Discussions on the Reduction of Air Pollution

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UZA News

Air pollution is a major global issue, with the World Health Organization (WHO) reporting that nearly seven million people die each year due to diseases caused by breathing polluted air. In addition to its impact on human health, air pollution also results in significant economic losses, estimated at over $8 trillion annually, and causes harm to the environment. The first High-Level Central Asia Policy Dialogue was co-organized by the Ministry of Ecology, Environmental Protection, and Climate Change of Uzbekistan, the World Bank, and the United Nations Environment Programme (UNEP). The event, with the theme “Building a Clean Air Future in Central Asia,” aimed to promote coordinated regional action and knowledge sharing to combat air pollution.

Senior officials from Kazakhstan, the Kyrgyz Republic, Tajikistan, Turkmenistan, and Uzbekistan were present at the dialogue. It was highlighted that the main cause of air pollution-related diseases and premature deaths in the region is particulate matter 2.5 microns or less in diameter (PM2.5). These pollutants often exceed the WHO Ambient Air Quality Guidelines multiple times, especially during the winter when the heating sector is in full operation. According to IQAir, many cities in Central Asia are among the most polluted in the world.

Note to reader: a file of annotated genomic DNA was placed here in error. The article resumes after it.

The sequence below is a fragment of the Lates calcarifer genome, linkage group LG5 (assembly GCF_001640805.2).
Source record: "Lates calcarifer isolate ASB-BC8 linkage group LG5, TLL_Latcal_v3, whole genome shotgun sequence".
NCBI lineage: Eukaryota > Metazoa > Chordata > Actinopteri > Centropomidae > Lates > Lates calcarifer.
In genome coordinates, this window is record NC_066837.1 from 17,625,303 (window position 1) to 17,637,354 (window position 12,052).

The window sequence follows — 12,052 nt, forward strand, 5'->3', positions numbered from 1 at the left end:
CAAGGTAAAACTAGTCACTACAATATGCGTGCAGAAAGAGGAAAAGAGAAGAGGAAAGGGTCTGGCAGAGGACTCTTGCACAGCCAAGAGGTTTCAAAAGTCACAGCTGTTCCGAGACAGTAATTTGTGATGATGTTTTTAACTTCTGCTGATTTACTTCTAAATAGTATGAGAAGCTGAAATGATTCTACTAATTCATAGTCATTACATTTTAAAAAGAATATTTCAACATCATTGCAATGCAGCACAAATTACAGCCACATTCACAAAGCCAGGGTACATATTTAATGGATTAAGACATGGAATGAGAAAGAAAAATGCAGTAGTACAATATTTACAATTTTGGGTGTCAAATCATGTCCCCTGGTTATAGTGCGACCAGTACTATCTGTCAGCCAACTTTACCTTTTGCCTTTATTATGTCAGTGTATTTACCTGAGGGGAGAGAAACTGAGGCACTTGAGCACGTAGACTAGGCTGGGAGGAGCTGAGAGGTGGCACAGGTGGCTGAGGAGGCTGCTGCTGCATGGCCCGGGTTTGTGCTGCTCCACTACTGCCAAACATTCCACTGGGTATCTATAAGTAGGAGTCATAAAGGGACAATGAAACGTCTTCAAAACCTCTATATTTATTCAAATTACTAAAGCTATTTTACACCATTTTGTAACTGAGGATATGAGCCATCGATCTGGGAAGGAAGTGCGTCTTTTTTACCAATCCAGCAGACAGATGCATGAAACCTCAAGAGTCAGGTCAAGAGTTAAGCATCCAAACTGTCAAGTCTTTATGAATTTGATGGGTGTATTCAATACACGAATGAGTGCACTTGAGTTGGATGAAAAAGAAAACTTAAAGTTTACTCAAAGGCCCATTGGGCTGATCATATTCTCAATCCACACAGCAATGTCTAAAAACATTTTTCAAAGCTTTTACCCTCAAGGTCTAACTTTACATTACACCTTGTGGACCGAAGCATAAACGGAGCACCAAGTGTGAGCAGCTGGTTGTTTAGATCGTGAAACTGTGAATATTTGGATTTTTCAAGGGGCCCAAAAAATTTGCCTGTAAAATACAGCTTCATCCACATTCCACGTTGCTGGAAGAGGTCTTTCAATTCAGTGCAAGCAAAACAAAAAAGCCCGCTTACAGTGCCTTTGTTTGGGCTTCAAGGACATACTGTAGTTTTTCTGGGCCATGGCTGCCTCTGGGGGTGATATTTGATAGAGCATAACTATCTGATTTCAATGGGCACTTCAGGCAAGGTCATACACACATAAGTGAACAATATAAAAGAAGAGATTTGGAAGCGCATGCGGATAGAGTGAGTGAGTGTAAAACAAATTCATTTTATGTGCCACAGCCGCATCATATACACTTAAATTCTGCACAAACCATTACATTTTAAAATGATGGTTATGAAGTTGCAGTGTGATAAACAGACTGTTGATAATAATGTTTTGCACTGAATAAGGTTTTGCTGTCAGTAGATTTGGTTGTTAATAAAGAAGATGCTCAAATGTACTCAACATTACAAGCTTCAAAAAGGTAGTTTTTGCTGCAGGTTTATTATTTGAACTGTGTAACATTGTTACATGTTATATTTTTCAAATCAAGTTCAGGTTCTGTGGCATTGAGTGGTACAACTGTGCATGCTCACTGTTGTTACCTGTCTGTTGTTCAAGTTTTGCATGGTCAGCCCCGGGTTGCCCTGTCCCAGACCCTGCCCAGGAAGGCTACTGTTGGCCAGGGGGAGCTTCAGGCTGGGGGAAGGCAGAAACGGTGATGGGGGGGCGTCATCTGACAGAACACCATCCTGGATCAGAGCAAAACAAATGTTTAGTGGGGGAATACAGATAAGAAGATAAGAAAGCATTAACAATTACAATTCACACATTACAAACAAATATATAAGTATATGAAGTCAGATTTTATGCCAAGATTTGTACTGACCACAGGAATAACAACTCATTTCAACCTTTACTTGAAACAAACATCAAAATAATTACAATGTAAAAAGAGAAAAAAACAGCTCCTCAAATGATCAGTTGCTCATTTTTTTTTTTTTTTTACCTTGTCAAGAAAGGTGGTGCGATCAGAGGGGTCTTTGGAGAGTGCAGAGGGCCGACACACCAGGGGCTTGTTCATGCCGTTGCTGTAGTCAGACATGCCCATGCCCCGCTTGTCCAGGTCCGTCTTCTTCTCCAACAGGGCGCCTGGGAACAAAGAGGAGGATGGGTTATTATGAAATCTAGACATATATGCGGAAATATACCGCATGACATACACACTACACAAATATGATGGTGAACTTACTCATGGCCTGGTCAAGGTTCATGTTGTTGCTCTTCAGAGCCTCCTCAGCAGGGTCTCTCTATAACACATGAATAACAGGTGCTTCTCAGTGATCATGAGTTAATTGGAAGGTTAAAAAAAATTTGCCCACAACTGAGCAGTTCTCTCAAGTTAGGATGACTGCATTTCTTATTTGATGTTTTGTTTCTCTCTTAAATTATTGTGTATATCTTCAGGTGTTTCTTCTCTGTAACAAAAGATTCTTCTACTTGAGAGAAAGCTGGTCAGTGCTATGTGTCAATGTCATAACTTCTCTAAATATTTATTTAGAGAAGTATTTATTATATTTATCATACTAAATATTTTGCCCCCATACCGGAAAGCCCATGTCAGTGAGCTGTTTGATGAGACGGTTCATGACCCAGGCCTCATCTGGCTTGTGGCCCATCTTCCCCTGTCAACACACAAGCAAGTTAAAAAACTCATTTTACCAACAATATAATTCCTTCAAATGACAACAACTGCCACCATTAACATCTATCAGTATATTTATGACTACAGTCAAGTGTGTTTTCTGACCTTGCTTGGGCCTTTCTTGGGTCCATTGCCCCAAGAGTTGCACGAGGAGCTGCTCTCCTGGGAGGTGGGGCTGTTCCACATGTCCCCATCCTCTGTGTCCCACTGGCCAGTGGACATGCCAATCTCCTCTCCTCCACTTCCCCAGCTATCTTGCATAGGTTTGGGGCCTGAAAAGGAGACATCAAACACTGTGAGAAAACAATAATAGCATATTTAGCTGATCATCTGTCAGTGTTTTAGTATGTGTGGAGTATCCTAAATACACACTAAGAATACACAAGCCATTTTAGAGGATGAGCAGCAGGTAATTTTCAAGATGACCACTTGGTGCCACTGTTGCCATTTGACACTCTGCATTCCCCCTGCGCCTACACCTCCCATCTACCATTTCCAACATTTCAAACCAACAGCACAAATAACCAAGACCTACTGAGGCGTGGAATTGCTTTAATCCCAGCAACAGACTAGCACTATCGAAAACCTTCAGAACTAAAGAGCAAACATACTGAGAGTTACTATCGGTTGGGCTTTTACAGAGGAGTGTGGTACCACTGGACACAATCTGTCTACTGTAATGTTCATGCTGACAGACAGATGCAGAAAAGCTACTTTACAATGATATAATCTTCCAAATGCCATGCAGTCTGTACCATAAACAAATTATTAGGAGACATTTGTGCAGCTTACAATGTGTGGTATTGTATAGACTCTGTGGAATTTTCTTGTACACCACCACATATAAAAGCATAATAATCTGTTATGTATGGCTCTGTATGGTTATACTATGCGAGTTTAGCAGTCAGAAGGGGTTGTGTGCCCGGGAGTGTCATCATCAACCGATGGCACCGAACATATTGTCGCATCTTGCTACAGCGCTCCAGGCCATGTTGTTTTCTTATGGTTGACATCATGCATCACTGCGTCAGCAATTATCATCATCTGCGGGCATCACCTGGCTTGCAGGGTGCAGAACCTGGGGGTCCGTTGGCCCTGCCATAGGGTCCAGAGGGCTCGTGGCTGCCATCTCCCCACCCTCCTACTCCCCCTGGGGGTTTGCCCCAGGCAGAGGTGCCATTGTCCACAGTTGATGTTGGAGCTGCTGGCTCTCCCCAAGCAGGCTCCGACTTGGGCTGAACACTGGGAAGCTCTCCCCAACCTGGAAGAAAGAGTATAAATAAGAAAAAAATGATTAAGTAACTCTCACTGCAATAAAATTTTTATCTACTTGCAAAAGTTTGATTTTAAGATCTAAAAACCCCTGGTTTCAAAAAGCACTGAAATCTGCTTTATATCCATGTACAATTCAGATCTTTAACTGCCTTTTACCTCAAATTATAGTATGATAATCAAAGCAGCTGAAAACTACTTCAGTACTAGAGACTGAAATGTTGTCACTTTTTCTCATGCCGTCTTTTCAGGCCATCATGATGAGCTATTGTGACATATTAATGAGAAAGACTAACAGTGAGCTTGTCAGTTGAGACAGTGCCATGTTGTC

The World Bank’s report on Air Quality Assessment in Tashkent city and the roadmap for improving air quality management in Uzbekistan revealed that healthcare costs aimed at reducing PM2.5 air pollution range from 5.1 to 7.3 percent of the GDP of Central Asian countries. During the event, participants discussed air quality management policies and practices in their respective countries, explored data-sharing methods and their implications, and identified key areas for enhanced regional collaboration in air quality management. It was emphasized that implementing health-based air quality standards, comprehensive air quality management strategies and policies, advanced air pollution forecasting tools, and promoting regional cooperation to address local and transboundary pollution are crucial for Central Asian countries to achieve their common development goals.

Mukhayyo Toshqorayeva, UzA

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